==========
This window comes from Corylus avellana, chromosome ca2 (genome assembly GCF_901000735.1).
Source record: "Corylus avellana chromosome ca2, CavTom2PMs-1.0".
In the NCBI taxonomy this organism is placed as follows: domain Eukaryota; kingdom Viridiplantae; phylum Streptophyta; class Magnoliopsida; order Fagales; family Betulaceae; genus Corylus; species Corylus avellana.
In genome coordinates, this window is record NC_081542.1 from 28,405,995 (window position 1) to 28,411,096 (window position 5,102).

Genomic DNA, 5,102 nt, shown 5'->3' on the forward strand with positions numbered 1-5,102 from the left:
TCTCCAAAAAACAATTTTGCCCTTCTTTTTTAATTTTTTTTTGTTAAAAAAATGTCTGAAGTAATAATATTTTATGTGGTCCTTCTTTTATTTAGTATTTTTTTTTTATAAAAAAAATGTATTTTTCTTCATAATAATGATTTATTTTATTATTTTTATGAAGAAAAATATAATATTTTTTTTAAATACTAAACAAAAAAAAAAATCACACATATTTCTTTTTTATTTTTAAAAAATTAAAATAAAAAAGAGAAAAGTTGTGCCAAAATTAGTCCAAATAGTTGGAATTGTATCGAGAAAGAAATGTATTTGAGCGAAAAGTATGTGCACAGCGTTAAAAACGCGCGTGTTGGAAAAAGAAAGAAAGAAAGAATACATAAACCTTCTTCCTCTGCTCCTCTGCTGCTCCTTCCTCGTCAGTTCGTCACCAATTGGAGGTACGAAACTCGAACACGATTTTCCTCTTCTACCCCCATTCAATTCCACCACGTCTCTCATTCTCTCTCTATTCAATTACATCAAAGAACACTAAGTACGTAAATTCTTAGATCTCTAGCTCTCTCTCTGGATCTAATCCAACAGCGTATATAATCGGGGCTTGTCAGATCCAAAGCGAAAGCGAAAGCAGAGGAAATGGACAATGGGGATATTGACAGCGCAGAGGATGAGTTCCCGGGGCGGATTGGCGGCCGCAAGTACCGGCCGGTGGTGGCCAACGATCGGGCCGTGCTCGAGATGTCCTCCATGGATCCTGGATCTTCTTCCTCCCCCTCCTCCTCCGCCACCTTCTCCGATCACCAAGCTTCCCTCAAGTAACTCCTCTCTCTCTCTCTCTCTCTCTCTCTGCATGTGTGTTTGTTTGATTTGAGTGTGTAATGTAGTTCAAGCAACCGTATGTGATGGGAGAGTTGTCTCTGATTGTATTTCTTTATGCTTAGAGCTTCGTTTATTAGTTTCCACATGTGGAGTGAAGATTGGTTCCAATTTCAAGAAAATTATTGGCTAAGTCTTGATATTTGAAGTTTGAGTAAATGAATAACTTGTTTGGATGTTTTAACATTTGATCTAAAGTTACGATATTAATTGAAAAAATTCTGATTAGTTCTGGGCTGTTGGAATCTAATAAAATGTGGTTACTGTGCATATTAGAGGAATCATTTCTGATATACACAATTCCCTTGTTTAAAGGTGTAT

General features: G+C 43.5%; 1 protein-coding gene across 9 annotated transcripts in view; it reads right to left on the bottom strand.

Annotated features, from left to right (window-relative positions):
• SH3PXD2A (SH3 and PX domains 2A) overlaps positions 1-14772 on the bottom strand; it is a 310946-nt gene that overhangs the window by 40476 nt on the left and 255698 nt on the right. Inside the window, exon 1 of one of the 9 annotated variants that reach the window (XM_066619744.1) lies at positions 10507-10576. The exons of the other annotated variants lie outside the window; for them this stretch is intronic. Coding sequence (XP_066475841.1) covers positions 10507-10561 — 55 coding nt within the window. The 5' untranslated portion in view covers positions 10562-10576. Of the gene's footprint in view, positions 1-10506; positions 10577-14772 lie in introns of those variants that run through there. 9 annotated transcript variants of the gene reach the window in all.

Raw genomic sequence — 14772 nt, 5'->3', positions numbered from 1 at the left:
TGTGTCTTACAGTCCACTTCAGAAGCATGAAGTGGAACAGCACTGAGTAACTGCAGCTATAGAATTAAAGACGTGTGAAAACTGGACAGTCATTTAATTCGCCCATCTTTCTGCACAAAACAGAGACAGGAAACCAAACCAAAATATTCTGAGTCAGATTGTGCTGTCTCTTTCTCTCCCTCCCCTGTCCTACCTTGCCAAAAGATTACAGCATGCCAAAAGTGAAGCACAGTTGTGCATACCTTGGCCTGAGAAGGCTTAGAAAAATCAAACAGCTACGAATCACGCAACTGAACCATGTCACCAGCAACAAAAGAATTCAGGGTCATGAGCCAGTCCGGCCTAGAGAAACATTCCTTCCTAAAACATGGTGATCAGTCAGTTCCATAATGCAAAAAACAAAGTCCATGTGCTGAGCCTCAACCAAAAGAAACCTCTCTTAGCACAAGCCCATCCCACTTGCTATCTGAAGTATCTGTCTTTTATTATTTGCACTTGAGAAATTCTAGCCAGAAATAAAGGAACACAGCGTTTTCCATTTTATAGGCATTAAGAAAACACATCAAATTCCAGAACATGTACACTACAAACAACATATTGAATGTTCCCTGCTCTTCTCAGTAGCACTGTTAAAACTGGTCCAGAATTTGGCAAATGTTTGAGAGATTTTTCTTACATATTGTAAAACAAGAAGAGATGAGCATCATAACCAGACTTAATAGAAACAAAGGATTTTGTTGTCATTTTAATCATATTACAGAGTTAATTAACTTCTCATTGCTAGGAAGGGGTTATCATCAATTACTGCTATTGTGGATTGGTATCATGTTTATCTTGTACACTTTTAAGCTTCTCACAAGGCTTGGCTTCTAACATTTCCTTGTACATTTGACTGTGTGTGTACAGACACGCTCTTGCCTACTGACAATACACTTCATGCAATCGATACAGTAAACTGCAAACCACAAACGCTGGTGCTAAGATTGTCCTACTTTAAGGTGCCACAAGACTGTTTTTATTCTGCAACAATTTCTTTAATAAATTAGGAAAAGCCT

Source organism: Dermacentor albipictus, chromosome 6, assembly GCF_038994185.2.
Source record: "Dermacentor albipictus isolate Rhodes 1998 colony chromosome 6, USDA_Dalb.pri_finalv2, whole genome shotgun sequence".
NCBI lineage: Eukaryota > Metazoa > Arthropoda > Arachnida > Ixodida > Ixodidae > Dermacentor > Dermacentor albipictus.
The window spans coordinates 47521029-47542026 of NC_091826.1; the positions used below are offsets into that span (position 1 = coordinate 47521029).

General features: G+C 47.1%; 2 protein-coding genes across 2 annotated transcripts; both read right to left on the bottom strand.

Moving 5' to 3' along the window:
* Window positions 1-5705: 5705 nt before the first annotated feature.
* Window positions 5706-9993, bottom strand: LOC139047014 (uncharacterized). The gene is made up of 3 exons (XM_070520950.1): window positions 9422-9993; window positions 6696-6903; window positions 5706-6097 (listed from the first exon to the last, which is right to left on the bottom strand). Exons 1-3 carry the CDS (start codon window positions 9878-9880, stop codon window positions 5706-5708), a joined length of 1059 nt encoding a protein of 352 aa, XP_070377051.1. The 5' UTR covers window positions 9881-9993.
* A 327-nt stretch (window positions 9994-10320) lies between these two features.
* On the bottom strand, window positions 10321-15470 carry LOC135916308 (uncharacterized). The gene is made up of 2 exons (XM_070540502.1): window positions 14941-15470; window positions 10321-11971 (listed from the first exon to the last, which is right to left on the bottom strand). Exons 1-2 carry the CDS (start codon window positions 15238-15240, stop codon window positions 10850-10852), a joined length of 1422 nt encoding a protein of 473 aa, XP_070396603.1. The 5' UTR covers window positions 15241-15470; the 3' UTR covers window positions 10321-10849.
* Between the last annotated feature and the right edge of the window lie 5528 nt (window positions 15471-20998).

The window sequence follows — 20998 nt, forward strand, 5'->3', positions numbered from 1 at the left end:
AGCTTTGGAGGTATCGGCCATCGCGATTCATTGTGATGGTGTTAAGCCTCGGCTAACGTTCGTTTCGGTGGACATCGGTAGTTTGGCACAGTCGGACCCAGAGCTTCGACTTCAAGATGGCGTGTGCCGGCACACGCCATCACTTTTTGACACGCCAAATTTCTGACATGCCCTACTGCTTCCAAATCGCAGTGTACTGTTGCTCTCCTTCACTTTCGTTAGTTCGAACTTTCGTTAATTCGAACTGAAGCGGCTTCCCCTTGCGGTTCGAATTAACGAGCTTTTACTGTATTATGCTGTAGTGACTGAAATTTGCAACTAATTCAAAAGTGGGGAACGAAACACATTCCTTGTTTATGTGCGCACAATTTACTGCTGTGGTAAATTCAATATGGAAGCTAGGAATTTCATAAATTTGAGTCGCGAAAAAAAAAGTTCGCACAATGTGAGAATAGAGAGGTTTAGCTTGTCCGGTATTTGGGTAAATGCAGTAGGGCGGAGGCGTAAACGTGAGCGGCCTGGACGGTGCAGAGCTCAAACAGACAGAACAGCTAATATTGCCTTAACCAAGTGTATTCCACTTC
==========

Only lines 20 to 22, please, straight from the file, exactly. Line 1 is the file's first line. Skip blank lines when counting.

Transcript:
* A 327-nt stretch (window positions 9994-10320) lies between these two features.
* On the bottom strand, window positions 10321-15470 carry LOC135916308 (uncharacterized). The gene is made up of 2 exons (XM_070540502.1): window positions 14941-15470; window positions 10321-11971 (listed from the first exon to the last, which is right to left on the bottom strand). Exons 1-2 carry the CDS (start codon window positions 15238-15240, stop codon window positions 10850-10852), a joined length of 1422 nt encoding a protein of 473 aa, XP_070396603.1. The 5' UTR covers window positions 15241-15470; the 3' UTR covers window positions 10321-10849.
* Between the last annotated feature and the right edge of the window lie 5528 nt (window positions 15471-20998).